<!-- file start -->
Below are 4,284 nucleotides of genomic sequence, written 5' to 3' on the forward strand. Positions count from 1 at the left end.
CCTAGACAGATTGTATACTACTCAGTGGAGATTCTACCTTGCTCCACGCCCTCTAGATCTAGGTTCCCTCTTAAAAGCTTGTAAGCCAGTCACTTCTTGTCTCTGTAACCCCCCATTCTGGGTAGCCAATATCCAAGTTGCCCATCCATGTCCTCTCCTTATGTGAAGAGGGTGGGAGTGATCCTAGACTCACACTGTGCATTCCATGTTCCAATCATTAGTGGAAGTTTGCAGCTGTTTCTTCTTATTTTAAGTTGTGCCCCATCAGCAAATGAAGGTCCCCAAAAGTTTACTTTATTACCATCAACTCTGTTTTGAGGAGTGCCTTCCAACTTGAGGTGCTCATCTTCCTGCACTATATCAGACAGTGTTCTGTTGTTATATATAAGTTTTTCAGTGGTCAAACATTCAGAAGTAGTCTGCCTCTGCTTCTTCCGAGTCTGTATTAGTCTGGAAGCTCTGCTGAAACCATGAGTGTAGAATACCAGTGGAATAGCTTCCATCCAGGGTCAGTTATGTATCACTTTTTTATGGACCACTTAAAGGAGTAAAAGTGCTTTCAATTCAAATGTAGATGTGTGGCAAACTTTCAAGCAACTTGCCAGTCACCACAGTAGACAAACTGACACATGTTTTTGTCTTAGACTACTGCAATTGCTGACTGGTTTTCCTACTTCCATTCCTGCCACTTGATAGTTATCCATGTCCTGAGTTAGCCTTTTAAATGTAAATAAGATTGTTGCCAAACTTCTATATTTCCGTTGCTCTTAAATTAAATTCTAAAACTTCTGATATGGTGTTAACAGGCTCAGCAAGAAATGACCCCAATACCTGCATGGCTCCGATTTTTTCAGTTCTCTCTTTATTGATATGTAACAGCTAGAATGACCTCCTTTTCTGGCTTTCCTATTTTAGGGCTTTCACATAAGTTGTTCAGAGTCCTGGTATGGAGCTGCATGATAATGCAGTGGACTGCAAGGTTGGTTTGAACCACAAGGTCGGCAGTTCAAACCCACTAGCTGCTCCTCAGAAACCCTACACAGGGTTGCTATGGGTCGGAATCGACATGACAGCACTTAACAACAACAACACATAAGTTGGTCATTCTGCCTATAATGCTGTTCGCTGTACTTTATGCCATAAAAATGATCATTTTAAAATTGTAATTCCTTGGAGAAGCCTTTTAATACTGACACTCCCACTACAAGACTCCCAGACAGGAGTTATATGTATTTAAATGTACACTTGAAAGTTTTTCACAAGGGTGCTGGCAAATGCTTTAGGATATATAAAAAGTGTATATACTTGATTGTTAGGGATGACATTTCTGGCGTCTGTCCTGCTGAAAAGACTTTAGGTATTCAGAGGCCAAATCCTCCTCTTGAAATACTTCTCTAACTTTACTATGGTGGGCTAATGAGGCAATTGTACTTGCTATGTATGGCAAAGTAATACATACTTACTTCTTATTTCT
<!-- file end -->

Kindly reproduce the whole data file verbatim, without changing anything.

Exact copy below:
Below are 4,284 nucleotides of genomic sequence, written 5' to 3' on the forward strand. Positions count from 1 at the left end.
CCTAGACAGATTGTATACTACTCAGTGGAGATTCTACCTTGCTCCACGCCCTCTAGATCTAGGTTCCCTCTTAAAAGCTTGTAAGCCAGTCACTTCTTGTCTCTGTAACCCCCCATTCTGGGTAGCCAATATCCAAGTTGCCCATCCATGTCCTCTCCTTATGTGAAGAGGGTGGGAGTGATCCTAGACTCACACTGTGCATTCCATGTTCCAATCATTAGTGGAAGTTTGCAGCTGTTTCTTCTTATTTTAAGTTGTGCCCCATCAGCAAATGAAGGTCCCCAAAAGTTTACTTTATTACCATCAACTCTGTTTTGAGGAGTGCCTTCCAACTTGAGGTGCTCATCTTCCTGCACTATATCAGACAGTGTTCTGTTGTTATATATAAGTTTTTCAGTGGTCAAACATTCAGAAGTAGTCTGCCTCTGCTTCTTCCGAGTCTGTATTAGTCTGGAAGCTCTGCTGAAACCATGAGTGTAGAATACCAGTGGAATAGCTTCCATCCAGGGTCAGTTATGTATCACTTTTTTATGGACCACTTAAAGGAGTAAAAGTGCTTTCAATTCAAATGTAGATGTGTGGCAAACTTTCAAGCAACTTGCCAGTCACCACAGTAGACAAACTGACACATGTTTTTGTCTTAGACTACTGCAATTGCTGACTGGTTTTCCTACTTCCATTCCTGCCACTTGATAGTTATCCATGTCCTGAGTTAGCCTTTTAAATGTAAATAAGATTGTTGCCAAACTTCTATATTTCCGTTGCTCTTAAATTAAATTCTAAAACTTCTGATATGGTGTTAACAGGCTCAGCAAGAAATGACCCCAATACCTGCATGGCTCCGATTTTTTCAGTTCTCTCTTTATTGATATGTAACAGCTAGAATGACCTCCTTTTCTGGCTTTCCTATTTTAGGGCTTTCACATAAGTTGTTCAGAGTCCTGGTATGGAGCTGCATGATAATGCAGTGGACTGCAAGGTTGGTTTGAACCACAAGGTCGGCAGTTCAAACCCACTAGCTGCTCCTCAGAAACCCTACACAGGGTTGCTATGGGTCGGAATCGACATGACAGCACTTAACAACAACAACACATAAGTTGGTCATTCTGCCTATAATGCTGTTCGCTGTACTTTATGCCATAAAAATGATCATTTTAAAATTGTAATTCCTTGGAGAAGCCTTTTAATACTGACACTCCCACTACAAGACTCCCAGACAGGAGTTATATGTATTTAAATGTACACTTGAAAGTTTTTCACAAGGGTGCTGGCAAATGCTTTAGGATATATAAAAAGTGTATATACTTGATTGTTAGGGATGACATTTCTGGCGTCTGTCCTGCTGAAAAGACTTTAGGTATTCAGAGGCCAAATCCTCCTCTTGAAATACTTCTCTAACTTTACTATGGTGGGCTAATGAGGCAATTGTACTTGCTATGTATGGCAAAGTAATACATACTTACTTCTTATTTCT